The world is a very different place than it was just a couple of decades ago. Technology and the Internet influence society now at levels none of us could have imagined back then. Our children and grandchildren are proficient with this technology, and many seem to rely on it as much as the air they breathe.
There was a time when communicating was done with a phone or by writing a letter, but today you can instantly communicate with a text or instant message via the computer in your pocket. It's not just kids—many adults have also become accustomed to this luxury. Technology is so important to young people that many parents now use access to it as a reward or punishment.
The benefits of all this interconnected technology are clear: access to vast educational resources at the touch of a screen. But on the flip side, it's also full of graphic content not suitable for adult eyes, let alone a child's eyes. God told the prophet Daniel that in the days right before Christ returns, knowledge will increase (Daniel 12:4). But as we can see, not all knowledge and information is good.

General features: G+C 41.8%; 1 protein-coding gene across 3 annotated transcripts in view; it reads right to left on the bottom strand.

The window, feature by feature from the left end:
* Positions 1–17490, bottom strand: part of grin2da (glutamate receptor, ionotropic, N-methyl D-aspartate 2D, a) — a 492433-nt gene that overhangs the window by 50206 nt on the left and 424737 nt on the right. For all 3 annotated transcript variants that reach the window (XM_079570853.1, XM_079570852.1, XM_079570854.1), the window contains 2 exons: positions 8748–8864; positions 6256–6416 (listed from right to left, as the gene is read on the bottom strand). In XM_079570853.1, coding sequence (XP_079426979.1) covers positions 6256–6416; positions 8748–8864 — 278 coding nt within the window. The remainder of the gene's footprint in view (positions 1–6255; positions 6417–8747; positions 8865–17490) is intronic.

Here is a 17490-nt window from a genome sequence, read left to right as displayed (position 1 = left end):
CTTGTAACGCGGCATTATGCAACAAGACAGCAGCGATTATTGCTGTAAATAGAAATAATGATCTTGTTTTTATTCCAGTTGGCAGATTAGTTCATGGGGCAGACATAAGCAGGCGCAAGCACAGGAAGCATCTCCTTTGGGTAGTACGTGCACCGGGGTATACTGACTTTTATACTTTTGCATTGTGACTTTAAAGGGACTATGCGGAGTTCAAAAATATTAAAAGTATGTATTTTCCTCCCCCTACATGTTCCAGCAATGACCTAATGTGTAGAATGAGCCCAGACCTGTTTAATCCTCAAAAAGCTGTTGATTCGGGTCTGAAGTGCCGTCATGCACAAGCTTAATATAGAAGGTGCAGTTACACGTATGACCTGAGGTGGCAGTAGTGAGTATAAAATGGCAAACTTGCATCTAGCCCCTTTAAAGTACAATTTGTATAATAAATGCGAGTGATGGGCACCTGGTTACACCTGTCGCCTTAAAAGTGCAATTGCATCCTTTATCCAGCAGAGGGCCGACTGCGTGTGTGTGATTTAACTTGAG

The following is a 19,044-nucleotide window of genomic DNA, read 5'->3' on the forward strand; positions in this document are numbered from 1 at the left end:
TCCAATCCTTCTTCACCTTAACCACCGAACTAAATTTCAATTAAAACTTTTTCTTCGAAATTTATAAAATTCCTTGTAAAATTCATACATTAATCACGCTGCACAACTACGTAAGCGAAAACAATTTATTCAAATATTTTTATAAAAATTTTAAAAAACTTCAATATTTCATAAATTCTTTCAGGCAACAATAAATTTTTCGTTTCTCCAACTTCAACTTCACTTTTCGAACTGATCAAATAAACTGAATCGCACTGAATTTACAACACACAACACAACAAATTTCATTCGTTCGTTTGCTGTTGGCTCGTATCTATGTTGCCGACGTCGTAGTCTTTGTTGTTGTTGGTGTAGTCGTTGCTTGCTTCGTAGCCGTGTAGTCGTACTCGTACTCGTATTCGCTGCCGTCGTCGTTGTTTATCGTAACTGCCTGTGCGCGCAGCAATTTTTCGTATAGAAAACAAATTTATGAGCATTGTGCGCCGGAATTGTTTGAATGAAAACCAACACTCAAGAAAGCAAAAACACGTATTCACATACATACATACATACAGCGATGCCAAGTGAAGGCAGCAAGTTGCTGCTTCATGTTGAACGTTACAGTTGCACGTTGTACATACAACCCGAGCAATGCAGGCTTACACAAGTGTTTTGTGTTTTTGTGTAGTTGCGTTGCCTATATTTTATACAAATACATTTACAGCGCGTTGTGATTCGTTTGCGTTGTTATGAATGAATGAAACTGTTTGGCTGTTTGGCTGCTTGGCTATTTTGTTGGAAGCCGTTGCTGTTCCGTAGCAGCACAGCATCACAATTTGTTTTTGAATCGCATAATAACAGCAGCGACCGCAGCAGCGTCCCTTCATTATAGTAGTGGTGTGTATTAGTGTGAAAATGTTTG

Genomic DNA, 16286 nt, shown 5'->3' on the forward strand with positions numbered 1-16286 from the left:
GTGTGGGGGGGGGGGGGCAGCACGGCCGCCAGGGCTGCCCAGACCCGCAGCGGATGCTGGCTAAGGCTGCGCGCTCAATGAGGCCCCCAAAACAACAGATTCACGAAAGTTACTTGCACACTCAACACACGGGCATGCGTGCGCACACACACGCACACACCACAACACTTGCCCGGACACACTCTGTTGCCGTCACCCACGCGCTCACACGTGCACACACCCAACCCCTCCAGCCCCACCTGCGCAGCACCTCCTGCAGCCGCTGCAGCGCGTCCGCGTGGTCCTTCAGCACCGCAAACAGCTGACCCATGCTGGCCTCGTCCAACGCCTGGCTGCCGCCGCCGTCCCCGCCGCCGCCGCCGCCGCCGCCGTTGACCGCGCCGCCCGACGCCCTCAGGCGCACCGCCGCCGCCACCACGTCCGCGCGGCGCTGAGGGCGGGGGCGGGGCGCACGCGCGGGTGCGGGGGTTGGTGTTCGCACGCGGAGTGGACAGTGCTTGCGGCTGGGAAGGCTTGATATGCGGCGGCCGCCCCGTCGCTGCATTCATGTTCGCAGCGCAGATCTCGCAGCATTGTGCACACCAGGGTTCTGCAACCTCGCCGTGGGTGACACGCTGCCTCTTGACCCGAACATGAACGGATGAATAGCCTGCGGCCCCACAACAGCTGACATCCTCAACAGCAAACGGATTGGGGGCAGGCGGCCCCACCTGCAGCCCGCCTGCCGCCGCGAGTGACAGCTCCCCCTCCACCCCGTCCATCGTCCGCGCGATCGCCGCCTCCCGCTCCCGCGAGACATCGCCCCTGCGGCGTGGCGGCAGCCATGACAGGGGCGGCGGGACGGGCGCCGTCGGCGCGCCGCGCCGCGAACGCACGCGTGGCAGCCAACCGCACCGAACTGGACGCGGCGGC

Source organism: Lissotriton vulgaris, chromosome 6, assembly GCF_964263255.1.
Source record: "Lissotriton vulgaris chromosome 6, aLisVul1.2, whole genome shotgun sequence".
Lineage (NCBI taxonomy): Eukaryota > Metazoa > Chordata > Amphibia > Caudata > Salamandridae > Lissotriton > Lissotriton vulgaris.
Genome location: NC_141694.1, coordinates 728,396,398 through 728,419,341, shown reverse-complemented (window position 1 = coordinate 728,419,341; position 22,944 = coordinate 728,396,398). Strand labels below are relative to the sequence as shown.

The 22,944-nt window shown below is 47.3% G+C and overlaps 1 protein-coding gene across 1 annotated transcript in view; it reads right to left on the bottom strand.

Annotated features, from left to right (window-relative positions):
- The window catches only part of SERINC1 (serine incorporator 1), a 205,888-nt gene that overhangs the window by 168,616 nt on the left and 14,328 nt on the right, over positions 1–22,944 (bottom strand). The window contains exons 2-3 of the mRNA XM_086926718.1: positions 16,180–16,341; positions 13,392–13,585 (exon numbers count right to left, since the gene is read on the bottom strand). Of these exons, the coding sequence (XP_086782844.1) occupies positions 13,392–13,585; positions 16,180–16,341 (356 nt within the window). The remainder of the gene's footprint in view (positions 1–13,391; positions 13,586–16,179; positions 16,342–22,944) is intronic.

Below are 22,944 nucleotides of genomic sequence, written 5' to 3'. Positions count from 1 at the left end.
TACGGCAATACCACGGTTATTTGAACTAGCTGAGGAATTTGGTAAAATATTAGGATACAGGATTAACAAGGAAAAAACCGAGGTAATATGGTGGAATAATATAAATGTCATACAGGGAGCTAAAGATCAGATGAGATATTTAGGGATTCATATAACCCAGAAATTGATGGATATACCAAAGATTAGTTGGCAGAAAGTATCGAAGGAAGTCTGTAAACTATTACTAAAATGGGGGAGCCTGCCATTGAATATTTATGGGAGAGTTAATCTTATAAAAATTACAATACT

Trying to limit and control access to all the bad can prove nearly impossible. Kids are usually far more tech-savvy than their parents. I have talked to several who admitted that their parents had no idea what they were looking at online. They said there is always a way around whatever blocks a parent may install. The parents, however, are usually oblivious and quite sure they have it all handled.
As more people redefine their morality apart from God and the Bible, we must be ever more intentional in instructing our children how to perceive and navigate the world. Proverbs 22:6 tells us to “train up a child in the way he should go, and when he is old he will not depart from it.” That includes diligently teaching them how to process, understand, plan for and deal with events that take place in the world. It means teaching them how to think critically about information that they read and confirming what's true and what isn't. It means teaching them the wisdom to analyze situations, and giving them the skills they need to avoid future problems.
It’s important to teach a child to seek the input of those who have more experience—people who can really help them. It doesn't come naturally to anyone, no matter what age; we resist relying on other’s wisdom. It is necessary for all of us to learn to be humble enough to listen to those in the know. The book of Proverbs is very useful for small teaching moments. (Proverbs 15:32, Proverbs 12:15). Using Scripture can really help us prepare our hearts for accepting good counsel (see also Proverbs 3:5-8; Proverbs 16:18, Proverbs 1:7, Proverbs 14:7).
Perhaps the best way to sum it all up is: Teach a child to pray for guidance and lean on God for understanding.